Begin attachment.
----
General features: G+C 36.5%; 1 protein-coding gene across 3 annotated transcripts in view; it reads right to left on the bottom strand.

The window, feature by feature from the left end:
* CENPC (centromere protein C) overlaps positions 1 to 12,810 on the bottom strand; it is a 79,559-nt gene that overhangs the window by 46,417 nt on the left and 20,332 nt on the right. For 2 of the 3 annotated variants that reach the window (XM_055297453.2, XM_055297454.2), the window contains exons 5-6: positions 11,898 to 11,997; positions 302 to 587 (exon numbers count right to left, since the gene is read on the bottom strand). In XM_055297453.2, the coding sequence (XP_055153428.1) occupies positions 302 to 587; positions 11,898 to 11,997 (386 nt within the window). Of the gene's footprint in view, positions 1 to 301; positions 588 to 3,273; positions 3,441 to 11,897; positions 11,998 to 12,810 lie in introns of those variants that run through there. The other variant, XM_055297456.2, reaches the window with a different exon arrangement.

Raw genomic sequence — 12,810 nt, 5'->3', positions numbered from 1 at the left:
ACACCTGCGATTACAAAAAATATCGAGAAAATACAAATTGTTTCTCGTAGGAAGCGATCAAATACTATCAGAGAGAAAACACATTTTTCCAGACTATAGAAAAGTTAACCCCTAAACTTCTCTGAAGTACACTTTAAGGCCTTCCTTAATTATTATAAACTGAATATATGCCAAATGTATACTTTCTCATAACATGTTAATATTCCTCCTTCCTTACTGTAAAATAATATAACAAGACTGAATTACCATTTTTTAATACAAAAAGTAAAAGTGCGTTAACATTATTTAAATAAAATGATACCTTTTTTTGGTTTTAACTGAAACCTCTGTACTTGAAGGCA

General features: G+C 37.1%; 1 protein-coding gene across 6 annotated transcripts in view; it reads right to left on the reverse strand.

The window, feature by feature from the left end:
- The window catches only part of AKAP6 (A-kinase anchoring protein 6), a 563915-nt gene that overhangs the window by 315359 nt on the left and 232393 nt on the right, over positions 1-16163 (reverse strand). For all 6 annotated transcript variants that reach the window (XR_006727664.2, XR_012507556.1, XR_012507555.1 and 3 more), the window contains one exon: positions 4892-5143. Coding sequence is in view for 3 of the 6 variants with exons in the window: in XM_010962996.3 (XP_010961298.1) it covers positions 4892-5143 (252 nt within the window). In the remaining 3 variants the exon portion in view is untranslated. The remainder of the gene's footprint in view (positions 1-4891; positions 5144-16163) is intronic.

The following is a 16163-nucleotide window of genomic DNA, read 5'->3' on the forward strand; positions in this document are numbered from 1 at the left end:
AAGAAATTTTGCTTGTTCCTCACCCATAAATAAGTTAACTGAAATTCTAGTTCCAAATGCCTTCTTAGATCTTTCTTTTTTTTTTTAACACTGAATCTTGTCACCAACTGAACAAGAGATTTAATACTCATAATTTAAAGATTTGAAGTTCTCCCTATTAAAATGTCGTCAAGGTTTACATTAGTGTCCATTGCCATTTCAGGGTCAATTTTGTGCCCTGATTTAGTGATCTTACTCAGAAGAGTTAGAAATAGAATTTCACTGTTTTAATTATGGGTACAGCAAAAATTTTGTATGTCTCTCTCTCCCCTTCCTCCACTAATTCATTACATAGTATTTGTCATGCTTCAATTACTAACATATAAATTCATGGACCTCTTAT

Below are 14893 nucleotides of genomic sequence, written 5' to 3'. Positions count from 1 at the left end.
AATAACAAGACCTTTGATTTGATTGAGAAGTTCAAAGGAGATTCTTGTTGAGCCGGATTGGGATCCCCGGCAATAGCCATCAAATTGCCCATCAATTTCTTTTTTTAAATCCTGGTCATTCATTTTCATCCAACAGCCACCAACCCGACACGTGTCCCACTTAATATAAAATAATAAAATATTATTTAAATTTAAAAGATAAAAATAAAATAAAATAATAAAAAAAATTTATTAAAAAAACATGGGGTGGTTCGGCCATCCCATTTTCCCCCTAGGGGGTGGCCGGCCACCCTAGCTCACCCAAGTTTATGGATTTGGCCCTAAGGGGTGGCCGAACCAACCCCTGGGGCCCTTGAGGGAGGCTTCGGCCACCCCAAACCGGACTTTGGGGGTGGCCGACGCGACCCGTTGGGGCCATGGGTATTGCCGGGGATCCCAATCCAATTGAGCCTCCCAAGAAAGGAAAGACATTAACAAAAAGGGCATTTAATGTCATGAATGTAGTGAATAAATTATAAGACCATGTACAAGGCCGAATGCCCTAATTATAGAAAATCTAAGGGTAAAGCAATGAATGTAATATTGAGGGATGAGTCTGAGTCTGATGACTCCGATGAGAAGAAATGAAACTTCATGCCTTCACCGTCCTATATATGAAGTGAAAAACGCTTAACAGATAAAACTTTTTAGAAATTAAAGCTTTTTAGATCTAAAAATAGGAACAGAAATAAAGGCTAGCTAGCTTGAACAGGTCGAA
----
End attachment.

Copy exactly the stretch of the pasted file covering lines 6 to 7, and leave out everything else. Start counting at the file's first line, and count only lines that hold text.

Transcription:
General features: G+C 37.1%; 1 protein-coding gene across 6 annotated transcripts in view; it reads right to left on the reverse strand.

The window, feature by feature from the left end: